[tor-relays] Fwd: [Abuse[...]] GameoverZeus-Infektionen
chgans at gna.org
Fri Jul 18 09:08:15 UTC 2014
I'm here to look for advice or comments on how to handle abuse reports
when you run a TOR relay exit on a "server for the mass".
I'm running the TOR exit node 18B6EBAF10814335242ECA5705A04AAD29774078
on Hetzner netowrk (50E/month, this is my contribution to the TOR project)
So far I had to deal with few "easy" abuse reports (ssh scan, forum
insults, spams, ...), I think i performed pretty well so far (thanks to
But today I just received this botnet related one. I do take this report
seriously, I know that malware are more and more using the TOR network
as an anonymous covert, I don't like malware, I don't like malicious
botnet and I don't like spammers. Still I end up being identify as one
I knew from day one that it was a risky business to run an exit TOR
node, but I want to stand up and fight. If only I can convince people of
my right doing.
First of all I am quite surprised that cert-bund.de (the complainant)
didn't notice that I am a TOR exit node, so my first question (for
people familiar with these guys) is:
- How legit are these guys? Do they run for the German government? Are
their simply trying to scare the shit out of me by citing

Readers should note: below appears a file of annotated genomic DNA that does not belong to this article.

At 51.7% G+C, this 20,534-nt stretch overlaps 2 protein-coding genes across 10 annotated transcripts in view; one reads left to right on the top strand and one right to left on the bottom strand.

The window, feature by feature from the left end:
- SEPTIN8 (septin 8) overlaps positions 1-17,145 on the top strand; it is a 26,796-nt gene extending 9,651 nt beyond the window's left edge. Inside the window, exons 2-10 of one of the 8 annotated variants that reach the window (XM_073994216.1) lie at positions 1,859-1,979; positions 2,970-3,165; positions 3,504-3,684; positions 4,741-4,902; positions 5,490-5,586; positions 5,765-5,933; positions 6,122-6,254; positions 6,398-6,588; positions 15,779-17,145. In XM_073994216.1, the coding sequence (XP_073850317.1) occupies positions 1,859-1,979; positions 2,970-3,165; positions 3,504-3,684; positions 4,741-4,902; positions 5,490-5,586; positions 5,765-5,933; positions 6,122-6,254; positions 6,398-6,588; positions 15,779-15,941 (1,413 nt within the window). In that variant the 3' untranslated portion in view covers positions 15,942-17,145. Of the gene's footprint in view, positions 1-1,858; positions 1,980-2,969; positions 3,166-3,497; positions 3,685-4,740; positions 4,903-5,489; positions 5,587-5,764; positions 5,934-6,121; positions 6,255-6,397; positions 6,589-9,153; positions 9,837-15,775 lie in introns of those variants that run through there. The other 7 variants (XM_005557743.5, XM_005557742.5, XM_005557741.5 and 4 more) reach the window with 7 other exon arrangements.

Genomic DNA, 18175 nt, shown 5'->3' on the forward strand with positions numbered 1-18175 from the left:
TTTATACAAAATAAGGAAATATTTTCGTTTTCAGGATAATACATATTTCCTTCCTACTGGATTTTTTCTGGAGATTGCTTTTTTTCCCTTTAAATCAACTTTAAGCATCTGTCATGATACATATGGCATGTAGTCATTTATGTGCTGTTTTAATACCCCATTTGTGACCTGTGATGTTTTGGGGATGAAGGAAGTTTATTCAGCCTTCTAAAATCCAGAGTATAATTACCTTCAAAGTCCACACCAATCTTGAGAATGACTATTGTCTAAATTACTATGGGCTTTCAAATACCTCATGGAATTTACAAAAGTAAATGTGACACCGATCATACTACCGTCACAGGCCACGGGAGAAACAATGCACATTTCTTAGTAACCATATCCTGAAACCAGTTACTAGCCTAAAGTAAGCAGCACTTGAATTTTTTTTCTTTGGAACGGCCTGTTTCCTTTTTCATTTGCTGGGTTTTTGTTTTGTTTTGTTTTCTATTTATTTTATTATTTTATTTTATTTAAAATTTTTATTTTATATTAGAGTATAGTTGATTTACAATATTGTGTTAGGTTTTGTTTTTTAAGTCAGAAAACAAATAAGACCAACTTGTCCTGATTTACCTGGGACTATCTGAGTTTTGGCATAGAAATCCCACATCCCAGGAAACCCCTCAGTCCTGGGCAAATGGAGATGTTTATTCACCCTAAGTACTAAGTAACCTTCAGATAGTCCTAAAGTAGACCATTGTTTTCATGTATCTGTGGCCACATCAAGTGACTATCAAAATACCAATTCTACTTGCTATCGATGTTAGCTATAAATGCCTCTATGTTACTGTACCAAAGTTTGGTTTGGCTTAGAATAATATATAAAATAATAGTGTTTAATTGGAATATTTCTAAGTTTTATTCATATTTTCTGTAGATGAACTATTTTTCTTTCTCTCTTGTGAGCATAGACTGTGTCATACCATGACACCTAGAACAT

europol.europa.eu, and us-cert.gov? (see redacted forwarded message
below, my own opinion is "Yes")
- Do they simply spam hosting company each time they have a probe
sensing something somewhere (I know it's vague, but I can use that as a
"this complainant is a spammer" kind of argument)
Any other thoughts/remarks/comment on that matter?
Thought of the day:
Nowadays it looks like server administrator tend to send abuse report
each time they receive an illegal ping request!
Testimony of the day:
Last time I received an "SSH scan" abuse report, I sent back my SSH
honeypot logs, which contains more than 5k login attempts per day.
-------- Original Message --------
----- attachment -----
Dear Sir or Madam
"Gameover Zeus" is malicious software which is primarily used by
cybercriminals to carry out online banking fraud and to spy out
login credentials for online services on infected PCs. It can also
be used to install further malicious software (including
blackmailing trojans such as "CryptoLocker" ransomware) on PCs
or to carry out DDoS attacks.
In a joint international campaign since the end of May 2014,
law enforcement agencies, with the support of private sector partners,
have taken action against the "Gameover Zeus" botnet .
As part of this campaign, it has now been possible to identify the
IP addresses of systems infected with "Gameover Zeus" .
We are sending you a list of infected systems in your net area.
Would you please examine the situation thoroughly and take appropriate
measures to cleanse the systems.
 Europol: International action against 'Gameover Zeus' botnet and
 ShadowServer: Gameover Zeus & Cryptolocker
 US-CERT: GameOver Zeus P2P Malware
A list of infected systems in your net area:
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